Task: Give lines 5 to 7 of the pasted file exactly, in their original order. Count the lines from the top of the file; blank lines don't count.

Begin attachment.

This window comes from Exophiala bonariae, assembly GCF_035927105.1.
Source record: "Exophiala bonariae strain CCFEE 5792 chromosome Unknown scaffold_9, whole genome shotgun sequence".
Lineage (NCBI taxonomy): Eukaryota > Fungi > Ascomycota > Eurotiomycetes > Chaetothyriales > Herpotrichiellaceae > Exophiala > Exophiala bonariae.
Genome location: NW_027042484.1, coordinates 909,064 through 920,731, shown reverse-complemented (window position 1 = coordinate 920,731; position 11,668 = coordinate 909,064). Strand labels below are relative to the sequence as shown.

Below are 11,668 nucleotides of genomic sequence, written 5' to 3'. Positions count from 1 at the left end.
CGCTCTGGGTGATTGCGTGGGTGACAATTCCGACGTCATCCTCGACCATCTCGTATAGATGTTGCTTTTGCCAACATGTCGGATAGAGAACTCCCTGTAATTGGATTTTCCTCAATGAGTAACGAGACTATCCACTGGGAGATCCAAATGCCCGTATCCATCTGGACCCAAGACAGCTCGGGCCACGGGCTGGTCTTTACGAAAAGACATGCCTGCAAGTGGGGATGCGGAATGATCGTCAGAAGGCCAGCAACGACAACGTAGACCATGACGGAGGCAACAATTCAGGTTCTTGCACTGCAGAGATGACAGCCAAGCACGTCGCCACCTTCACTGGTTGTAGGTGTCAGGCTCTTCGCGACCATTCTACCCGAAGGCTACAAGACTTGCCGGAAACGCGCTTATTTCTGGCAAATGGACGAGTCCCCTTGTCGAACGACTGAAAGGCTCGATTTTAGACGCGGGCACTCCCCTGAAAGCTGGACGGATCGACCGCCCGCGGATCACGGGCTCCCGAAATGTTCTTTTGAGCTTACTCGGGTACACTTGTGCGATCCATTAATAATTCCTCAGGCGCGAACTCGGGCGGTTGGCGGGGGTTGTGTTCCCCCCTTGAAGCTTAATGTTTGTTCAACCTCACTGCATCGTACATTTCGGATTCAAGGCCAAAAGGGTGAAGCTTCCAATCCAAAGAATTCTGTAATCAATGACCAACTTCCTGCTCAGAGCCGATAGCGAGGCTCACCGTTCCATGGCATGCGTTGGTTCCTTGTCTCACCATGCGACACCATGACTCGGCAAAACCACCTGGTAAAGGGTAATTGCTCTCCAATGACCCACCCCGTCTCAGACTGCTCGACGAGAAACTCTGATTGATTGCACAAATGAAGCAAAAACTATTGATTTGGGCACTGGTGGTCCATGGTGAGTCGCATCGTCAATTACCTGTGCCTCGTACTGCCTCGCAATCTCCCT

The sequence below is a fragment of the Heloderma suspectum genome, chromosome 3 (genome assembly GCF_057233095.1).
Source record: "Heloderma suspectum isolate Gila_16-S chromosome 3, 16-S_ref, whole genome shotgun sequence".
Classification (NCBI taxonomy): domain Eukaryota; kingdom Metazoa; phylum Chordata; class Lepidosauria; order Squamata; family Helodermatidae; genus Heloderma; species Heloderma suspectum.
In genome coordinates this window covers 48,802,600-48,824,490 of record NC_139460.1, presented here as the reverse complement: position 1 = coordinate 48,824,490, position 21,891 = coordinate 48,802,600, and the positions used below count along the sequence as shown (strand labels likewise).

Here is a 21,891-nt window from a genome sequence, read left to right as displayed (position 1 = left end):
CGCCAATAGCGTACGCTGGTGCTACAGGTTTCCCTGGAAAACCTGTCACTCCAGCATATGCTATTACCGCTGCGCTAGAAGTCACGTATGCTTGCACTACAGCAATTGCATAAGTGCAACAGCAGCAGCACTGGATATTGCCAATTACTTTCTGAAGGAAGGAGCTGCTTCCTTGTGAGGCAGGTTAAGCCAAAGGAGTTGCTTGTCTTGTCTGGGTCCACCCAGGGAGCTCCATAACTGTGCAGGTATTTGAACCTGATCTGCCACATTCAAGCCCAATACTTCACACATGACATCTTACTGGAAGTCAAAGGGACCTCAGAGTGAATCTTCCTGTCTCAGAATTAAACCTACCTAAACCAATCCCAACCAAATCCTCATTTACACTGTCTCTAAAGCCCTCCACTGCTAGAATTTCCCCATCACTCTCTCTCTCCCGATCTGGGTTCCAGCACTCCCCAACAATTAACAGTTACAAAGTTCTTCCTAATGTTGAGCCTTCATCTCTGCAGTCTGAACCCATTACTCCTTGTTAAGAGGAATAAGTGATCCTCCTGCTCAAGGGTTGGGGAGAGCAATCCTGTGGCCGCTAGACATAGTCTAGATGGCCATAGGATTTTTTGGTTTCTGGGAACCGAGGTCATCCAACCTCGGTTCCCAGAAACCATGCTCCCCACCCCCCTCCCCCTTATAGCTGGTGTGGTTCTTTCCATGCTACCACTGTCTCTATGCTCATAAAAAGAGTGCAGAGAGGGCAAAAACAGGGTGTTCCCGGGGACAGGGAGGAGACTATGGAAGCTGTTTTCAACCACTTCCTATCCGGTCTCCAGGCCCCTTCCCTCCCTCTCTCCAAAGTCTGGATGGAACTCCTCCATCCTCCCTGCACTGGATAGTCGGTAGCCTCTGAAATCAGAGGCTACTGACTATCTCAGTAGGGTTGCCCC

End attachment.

Below are 11,668 nucleotides of genomic sequence, written 5' to 3'. Positions count from 1 at the left end.
CGCTCTGGGTGATTGCGTGGGTGACAATTCCGACGTCATCCTCGACCATCTCGTATAGATGTTGCTTTTGCCAACATGTCGGATAGAGAACTCCCTGTAATTGGATTTTCCTCAATGAGTAACGAGACTATCCACTGGGAGATCCAAATGCCCGTATCCATCTGGACCCAAGACAGCTCGGGCCACGGGCTGGTCTTTACGAAAAGACATGCCTGCAAGTGGGGATGCGGAATGATCGTCAGAAGGCCAGCAACGACAACGTAGACCATGACGGAGGCAACAATTCAGGTTCTTGCACTGCAGAGATGACAGCCAAGCACGTCGCCACCTTCACTGGTTGTAGGTGTCAGGCTCTTCGCGACCATTCTACCCGAAGGCTACAAGACTTGCCGGAAACGCGCTTATTTCTGGCAAATGGACGAGTCCCCTTGTCGAACGACTGAAAGGCTCGATTTTAGACGCGGGCACTCCCCTGAAAGCTGGACGGATCGACCGCCCGCGGATCACGGGCTCCCGAAATGTTCTTTTGAGCTTACTCGGGTACACTTGTGCGATCCATTAATAATTCCTCAGGCGCGAACTCGGGCGGTTGGCGGGGGTTGTGTTCCCCCCTTGAAGCTTAATGTTTGTTCAACCTCACTGCATCGTACATTTCGGATTCAAGGCCAAAAGGGTGAAGCTTCCAATCCAAAGAATTCTGTAATCAATGACCAACTTCCTGCTCAGAGCCGATAGCGAGGCTCACCGTTCCATGGCATGCGTTGGTTCCTTGTCTCACCATGCGACACCATGACTCGGCAAAACCACCTGGTAAAGGGTAATTGCTCTCCAATGACCCACCCCGTCTCAGACTGCTCGACGAGAAACTCTGATTGATTGCACAAATGAAGCAAAAACTATTGATTTGGGCACTGGTGGTCCATGGTGAGTCGCATCGTCAATTACCTGTGCCTCGTACTGCCTCGCAATCTCCCT

The sequence below is a fragment of the Heloderma suspectum genome, chromosome 3 (genome assembly GCF_057233095.1).